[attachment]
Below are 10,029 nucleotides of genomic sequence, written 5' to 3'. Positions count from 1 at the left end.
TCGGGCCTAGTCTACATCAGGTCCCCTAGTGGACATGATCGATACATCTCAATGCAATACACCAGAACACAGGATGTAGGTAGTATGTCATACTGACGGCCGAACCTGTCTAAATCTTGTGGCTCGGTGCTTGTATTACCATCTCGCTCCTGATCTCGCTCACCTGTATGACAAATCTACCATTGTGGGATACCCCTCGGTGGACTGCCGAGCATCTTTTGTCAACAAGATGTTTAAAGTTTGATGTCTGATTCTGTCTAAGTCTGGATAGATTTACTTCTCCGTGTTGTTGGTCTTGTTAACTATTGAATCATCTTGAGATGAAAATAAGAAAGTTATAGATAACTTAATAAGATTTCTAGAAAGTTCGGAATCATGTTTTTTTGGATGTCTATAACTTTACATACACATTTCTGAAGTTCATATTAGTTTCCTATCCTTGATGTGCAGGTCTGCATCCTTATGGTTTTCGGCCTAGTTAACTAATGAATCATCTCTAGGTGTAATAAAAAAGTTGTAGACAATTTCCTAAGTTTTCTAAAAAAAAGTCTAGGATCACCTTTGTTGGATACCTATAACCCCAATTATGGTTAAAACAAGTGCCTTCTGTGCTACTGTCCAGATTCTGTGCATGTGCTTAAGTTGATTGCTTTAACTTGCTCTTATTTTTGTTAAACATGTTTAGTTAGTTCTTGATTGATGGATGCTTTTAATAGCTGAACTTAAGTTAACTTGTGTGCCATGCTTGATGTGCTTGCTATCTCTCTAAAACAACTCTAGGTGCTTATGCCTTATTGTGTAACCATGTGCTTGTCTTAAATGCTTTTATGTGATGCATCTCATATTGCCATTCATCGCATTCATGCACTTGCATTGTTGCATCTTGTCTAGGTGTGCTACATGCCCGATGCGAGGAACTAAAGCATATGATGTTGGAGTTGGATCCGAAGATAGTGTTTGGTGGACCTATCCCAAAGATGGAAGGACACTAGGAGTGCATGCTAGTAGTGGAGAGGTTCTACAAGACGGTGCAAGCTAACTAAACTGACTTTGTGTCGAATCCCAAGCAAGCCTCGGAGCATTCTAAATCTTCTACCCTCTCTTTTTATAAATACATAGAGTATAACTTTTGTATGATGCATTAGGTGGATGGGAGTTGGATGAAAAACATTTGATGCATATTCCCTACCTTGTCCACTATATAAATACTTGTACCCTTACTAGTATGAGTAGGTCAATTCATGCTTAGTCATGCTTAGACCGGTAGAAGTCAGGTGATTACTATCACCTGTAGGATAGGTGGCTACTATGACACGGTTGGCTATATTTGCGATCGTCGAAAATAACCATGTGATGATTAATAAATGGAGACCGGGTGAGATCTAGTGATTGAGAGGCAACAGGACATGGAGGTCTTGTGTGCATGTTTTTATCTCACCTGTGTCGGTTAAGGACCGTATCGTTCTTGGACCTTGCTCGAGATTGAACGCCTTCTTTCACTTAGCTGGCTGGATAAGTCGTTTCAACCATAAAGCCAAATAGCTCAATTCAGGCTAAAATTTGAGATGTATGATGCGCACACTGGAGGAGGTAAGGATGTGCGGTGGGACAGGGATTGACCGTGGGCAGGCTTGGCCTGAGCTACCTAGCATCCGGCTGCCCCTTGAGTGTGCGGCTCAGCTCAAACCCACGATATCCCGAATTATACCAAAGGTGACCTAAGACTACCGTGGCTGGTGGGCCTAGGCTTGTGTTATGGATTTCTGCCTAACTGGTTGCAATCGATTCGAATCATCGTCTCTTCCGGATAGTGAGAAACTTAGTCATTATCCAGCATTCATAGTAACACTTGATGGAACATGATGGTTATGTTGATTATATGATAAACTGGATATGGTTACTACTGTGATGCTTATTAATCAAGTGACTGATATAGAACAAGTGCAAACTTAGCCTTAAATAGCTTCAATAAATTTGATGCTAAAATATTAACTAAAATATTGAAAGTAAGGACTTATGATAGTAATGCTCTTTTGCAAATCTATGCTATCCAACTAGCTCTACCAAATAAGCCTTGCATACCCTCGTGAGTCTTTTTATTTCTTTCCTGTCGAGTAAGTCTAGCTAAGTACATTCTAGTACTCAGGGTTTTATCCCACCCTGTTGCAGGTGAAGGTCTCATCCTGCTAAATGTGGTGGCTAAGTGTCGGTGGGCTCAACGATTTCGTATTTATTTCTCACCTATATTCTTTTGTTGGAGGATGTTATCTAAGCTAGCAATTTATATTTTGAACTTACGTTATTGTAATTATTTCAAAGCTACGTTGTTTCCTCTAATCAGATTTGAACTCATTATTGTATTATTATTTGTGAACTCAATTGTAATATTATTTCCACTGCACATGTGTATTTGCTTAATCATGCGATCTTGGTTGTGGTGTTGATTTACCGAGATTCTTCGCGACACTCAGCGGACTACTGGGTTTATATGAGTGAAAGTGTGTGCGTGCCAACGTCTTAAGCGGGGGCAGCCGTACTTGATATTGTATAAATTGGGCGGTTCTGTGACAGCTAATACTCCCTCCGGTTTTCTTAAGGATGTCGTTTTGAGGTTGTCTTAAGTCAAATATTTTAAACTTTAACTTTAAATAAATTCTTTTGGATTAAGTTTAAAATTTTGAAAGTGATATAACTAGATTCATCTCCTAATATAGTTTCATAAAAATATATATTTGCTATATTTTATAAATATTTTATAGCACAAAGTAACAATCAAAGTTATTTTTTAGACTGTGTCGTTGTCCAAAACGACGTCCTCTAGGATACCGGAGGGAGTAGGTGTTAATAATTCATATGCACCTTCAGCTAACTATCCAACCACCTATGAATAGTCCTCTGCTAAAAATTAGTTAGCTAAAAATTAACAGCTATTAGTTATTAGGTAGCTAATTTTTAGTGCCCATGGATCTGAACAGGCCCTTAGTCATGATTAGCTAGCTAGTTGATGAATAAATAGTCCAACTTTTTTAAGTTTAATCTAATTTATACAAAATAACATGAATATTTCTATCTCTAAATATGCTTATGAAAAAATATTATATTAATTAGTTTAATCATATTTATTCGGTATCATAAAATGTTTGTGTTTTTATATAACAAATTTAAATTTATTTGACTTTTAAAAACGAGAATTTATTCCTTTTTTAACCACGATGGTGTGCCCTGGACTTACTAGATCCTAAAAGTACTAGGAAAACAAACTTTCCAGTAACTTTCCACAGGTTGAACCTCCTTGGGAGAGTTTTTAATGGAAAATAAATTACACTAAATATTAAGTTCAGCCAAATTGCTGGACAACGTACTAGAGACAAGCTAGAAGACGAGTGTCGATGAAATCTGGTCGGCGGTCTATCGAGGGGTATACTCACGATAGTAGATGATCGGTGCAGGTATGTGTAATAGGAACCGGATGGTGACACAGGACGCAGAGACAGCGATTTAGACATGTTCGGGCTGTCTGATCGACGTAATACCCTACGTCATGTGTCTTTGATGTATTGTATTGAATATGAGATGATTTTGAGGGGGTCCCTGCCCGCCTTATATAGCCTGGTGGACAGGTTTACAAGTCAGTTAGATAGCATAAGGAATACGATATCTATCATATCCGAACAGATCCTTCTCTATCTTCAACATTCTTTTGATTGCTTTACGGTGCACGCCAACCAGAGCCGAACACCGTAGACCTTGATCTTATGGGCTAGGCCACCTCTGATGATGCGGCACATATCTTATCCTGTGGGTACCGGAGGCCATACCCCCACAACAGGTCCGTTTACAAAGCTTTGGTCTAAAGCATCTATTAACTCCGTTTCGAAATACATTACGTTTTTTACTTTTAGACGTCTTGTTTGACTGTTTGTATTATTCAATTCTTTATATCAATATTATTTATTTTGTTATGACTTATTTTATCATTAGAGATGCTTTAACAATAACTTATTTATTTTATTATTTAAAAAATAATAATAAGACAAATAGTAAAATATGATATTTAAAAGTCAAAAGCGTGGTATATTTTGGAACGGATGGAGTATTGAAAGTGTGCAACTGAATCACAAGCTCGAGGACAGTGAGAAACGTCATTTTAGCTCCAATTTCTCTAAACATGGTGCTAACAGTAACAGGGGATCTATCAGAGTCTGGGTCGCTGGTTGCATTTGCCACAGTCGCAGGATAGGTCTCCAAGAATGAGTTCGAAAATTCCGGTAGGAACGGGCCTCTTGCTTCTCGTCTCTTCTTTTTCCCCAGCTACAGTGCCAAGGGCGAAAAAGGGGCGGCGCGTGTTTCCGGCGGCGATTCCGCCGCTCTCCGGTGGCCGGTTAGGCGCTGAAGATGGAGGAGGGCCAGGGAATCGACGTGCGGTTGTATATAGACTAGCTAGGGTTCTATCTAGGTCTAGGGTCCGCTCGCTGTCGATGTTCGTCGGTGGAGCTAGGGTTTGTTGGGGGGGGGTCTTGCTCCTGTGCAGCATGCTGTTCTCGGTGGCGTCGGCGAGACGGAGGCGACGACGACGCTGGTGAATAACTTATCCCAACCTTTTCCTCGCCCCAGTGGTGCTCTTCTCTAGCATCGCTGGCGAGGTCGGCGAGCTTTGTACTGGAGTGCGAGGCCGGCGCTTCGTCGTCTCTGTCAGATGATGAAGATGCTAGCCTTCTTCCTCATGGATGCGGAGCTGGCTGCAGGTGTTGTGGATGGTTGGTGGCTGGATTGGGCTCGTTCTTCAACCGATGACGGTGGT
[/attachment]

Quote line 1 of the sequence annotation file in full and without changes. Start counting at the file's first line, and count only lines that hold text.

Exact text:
Below are 10,029 nucleotides of genomic sequence, written 5' to 3'. Positions count from 1 at the left end.